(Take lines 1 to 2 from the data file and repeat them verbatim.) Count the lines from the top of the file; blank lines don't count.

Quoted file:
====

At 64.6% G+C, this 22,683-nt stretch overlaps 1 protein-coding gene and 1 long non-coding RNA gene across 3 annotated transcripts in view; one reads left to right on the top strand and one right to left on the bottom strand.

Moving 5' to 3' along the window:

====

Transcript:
At 64.6% G+C, this 22,683-nt stretch overlaps 1 protein-coding gene and 1 long non-coding RNA gene across 3 annotated transcripts in view; one reads left to right on the top strand and one right to left on the bottom strand.

Moving 5' to 3' along the window: